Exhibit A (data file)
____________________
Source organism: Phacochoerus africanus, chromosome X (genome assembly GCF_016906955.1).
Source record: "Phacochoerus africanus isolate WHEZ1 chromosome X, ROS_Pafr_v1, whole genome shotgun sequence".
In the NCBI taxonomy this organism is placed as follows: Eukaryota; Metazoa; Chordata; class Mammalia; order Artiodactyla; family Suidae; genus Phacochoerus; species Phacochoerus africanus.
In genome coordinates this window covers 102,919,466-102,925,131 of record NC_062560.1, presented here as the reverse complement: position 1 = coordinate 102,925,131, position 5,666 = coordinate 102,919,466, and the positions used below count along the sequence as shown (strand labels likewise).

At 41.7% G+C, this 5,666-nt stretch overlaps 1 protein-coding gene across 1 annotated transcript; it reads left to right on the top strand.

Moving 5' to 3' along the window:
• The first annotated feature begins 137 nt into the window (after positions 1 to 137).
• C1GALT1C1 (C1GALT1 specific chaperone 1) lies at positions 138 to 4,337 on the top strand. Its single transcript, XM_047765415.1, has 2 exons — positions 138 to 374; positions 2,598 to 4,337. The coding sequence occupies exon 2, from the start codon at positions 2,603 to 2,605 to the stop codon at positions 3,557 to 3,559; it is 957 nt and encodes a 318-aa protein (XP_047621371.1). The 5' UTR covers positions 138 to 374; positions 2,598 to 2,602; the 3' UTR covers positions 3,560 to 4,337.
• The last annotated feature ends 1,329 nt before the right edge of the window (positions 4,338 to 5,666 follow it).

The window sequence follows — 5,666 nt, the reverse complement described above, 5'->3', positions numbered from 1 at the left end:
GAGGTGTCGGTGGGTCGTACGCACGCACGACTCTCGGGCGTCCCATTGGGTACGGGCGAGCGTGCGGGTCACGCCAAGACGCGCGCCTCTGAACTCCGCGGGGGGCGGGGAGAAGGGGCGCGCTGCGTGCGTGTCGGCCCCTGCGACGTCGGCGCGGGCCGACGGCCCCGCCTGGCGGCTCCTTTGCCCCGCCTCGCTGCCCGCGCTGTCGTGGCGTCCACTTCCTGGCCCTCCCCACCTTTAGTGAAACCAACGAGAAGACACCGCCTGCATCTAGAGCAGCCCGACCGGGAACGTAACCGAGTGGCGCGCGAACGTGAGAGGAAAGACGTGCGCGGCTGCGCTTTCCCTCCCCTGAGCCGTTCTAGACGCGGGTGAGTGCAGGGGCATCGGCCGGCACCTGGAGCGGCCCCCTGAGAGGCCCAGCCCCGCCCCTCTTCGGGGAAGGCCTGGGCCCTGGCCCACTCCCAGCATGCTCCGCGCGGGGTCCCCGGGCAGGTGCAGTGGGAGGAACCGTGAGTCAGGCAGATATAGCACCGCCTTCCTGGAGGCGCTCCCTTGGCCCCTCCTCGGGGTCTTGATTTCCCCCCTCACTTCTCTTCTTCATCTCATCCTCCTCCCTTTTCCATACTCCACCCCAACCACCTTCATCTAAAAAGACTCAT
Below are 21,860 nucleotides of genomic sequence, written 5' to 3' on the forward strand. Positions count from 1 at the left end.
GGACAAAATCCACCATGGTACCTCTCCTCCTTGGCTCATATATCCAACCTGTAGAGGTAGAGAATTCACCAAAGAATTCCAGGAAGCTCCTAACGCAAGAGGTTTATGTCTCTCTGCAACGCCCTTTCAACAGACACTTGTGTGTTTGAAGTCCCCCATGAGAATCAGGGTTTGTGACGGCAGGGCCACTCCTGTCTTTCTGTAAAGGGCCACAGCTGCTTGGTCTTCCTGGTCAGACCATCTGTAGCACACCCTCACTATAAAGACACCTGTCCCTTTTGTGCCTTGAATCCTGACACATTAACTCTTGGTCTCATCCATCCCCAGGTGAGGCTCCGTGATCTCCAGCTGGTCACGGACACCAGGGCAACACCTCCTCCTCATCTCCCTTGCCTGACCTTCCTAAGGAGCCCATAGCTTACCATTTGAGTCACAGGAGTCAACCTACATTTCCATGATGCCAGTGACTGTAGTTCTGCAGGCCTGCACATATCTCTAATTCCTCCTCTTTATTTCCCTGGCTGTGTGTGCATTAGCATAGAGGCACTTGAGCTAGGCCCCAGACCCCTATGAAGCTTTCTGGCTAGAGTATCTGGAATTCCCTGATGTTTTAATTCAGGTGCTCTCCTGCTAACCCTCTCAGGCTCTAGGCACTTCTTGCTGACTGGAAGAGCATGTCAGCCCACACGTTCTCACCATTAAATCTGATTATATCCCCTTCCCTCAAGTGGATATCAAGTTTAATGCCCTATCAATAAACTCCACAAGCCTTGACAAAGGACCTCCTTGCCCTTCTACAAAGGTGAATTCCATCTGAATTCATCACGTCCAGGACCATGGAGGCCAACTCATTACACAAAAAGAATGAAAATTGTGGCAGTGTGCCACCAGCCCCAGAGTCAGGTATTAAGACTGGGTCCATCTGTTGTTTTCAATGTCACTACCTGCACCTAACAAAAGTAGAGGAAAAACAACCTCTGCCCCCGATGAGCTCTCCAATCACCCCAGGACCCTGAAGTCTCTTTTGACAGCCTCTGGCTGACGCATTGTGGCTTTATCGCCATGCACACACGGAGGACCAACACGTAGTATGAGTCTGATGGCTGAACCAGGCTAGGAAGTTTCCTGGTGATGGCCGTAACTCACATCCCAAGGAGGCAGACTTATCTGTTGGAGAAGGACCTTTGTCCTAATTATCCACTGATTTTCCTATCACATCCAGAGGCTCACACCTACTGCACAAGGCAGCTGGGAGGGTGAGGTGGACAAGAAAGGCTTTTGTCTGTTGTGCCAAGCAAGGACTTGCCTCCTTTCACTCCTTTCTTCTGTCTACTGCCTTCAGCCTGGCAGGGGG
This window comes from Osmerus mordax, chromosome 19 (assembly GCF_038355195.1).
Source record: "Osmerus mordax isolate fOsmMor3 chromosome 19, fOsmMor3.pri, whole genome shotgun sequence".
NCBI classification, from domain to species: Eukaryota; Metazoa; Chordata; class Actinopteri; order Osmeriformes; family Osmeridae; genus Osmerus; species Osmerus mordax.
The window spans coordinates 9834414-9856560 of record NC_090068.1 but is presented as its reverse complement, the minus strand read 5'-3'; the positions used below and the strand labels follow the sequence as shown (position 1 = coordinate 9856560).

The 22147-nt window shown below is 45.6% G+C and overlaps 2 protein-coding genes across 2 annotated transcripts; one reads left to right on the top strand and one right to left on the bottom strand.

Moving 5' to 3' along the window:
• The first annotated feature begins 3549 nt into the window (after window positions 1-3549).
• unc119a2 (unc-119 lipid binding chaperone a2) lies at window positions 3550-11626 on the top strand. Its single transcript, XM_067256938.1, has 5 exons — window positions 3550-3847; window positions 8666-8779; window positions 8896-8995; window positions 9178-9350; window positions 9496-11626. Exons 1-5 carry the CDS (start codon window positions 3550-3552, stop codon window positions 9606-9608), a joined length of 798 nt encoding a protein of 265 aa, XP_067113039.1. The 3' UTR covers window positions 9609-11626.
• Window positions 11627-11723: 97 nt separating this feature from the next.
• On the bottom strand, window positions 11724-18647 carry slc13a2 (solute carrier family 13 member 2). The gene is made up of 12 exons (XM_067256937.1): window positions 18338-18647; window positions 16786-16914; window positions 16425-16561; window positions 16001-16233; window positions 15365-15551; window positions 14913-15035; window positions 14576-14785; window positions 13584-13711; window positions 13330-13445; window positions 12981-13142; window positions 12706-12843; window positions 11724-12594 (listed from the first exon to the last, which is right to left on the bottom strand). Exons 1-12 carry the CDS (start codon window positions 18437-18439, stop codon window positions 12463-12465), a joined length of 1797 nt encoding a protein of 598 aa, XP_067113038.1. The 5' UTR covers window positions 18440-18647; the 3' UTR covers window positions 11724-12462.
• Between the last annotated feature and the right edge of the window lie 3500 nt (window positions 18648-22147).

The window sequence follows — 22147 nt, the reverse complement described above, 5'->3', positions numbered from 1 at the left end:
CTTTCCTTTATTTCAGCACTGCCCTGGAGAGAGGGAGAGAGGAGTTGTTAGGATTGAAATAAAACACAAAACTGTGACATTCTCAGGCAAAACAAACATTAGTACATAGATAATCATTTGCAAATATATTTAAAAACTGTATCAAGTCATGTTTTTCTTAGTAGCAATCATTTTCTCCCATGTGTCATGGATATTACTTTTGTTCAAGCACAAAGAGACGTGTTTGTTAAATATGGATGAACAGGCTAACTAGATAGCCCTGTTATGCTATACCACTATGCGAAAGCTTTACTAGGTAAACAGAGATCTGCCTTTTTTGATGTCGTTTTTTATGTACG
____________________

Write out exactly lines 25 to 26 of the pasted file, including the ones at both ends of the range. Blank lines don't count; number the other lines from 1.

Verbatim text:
The window sequence follows — 22147 nt, the reverse complement described above, 5'->3', positions numbered from 1 at the left end:
CTTTCCTTTATTTCAGCACTGCCCTGGAGAGAGGGAGAGAGGAGTTGTTAGGATTGAAATAAAACACAAAACTGTGACATTCTCAGGCAAAACAAACATTAGTACATAGATAATCATTTGCAAATATATTTAAAAACTGTATCAAGTCATGTTTTTCTTAGTAGCAATCATTTTCTCCCATGTGTCATGGATATTACTTTTGTTCAAGCACAAAGAGACGTGTTTGTTAAATATGGATGAACAGGCTAACTAGATAGCCCTGTTATGCTATACCACTATGCGAAAGCTTTACTAGGTAAACAGAGATCTGCCTTTTTTGATGTCGTTTTTTATGTACG